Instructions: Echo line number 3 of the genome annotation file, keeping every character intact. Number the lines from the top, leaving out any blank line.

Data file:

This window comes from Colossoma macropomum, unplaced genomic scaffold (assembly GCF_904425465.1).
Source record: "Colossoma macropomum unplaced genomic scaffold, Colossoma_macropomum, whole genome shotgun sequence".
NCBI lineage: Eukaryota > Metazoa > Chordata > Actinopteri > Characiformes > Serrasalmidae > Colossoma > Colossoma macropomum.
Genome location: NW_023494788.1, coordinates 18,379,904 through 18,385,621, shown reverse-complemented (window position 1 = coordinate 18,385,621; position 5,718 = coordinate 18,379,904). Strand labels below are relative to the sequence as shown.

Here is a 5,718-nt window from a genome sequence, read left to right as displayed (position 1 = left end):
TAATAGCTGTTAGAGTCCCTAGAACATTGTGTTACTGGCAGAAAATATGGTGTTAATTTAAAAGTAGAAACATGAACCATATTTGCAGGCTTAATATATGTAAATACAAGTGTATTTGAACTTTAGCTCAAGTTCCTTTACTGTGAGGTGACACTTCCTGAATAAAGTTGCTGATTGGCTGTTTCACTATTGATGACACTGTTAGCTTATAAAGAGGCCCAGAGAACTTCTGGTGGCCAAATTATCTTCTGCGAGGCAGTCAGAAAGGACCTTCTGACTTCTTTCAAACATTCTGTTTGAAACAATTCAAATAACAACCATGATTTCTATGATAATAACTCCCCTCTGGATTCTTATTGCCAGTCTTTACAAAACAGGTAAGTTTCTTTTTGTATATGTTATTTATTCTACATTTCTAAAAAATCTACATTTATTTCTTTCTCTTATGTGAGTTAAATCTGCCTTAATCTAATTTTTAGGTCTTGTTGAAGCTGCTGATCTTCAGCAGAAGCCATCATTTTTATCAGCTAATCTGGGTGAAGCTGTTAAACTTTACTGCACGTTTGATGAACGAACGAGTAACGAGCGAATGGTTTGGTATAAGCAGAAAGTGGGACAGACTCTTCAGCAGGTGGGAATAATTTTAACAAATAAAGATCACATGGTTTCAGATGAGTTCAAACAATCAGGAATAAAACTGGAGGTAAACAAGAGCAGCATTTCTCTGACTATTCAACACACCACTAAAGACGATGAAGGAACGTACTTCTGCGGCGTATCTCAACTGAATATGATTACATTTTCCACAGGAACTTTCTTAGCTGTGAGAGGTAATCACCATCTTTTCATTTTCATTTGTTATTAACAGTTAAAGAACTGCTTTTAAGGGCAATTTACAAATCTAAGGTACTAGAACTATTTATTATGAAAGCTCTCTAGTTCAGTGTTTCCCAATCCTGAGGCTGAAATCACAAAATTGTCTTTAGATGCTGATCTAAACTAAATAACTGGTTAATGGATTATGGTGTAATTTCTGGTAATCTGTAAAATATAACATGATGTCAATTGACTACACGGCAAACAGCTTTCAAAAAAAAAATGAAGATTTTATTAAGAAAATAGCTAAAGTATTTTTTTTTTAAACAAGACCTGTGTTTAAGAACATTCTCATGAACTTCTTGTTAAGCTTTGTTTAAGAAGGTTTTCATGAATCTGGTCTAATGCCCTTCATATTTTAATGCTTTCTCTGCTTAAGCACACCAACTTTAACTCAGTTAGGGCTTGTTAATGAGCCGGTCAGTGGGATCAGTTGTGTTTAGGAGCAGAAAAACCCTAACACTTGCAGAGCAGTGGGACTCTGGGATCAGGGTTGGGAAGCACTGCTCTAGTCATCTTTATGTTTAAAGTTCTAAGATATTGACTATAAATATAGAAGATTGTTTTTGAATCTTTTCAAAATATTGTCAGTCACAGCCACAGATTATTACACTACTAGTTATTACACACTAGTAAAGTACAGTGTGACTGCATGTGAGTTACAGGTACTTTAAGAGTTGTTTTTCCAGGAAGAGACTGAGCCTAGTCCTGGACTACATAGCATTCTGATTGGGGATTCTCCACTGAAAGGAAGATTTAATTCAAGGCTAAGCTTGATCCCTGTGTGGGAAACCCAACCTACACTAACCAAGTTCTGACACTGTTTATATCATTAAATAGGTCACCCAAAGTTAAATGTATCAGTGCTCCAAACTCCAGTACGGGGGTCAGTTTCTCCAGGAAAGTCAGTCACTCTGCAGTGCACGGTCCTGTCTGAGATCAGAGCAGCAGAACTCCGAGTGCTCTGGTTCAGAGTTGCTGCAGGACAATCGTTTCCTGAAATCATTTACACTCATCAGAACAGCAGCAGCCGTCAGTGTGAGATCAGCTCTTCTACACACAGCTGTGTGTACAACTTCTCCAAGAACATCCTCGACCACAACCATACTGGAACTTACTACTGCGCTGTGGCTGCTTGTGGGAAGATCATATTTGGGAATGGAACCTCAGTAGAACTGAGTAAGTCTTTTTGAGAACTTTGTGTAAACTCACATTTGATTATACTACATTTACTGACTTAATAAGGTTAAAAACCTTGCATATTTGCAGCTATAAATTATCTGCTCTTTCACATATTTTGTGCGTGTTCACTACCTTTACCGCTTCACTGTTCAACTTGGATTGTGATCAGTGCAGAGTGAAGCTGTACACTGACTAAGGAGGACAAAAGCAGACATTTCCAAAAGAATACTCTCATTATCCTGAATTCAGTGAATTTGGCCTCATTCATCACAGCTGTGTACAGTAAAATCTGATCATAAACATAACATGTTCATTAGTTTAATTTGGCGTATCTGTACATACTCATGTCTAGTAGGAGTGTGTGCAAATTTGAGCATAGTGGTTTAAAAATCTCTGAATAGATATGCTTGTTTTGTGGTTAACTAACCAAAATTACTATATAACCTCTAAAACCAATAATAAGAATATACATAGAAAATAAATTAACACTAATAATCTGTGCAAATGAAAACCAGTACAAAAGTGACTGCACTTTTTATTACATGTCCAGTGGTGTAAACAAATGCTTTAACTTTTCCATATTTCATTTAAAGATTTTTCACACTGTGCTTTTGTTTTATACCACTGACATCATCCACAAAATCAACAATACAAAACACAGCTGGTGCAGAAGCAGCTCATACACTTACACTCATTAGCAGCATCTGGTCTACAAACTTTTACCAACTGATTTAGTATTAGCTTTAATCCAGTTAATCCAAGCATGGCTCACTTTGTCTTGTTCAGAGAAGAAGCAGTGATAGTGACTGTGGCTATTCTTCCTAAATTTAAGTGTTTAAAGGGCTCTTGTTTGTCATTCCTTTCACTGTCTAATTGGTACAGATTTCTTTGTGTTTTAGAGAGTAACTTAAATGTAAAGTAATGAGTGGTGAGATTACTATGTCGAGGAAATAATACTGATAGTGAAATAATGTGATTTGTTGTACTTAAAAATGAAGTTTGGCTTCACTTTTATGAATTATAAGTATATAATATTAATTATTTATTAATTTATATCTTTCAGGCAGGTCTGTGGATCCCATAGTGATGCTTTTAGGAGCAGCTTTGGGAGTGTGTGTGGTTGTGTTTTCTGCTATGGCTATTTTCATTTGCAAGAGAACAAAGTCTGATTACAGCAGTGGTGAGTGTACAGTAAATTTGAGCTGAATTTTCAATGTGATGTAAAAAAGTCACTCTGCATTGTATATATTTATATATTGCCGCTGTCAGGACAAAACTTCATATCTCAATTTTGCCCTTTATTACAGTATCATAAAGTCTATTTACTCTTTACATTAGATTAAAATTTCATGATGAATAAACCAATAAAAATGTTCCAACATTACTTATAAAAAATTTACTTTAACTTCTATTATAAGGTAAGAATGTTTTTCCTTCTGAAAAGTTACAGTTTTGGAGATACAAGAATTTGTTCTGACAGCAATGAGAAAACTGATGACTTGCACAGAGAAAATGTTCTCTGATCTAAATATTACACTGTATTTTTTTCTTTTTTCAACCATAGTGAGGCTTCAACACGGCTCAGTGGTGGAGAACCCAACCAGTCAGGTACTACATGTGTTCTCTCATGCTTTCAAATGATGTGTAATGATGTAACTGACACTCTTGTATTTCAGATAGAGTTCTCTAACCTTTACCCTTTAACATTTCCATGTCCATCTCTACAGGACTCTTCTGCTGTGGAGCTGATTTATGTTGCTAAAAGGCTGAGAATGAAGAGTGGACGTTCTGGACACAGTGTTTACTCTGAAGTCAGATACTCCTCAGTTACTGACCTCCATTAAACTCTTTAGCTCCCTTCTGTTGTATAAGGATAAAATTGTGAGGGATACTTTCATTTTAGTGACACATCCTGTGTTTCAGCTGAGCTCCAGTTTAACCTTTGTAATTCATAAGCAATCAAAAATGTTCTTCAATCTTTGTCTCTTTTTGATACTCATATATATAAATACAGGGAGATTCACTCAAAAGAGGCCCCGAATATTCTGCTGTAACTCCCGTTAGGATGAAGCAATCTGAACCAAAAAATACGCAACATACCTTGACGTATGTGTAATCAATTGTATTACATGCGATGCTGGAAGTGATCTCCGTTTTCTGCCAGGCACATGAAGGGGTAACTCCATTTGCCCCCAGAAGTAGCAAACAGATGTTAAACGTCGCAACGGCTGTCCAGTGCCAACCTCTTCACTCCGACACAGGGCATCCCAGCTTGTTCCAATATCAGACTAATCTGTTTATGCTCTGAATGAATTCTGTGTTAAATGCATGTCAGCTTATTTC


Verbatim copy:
NCBI lineage: Eukaryota > Metazoa > Chordata > Actinopteri > Characiformes > Serrasalmidae > Colossoma > Colossoma macropomum.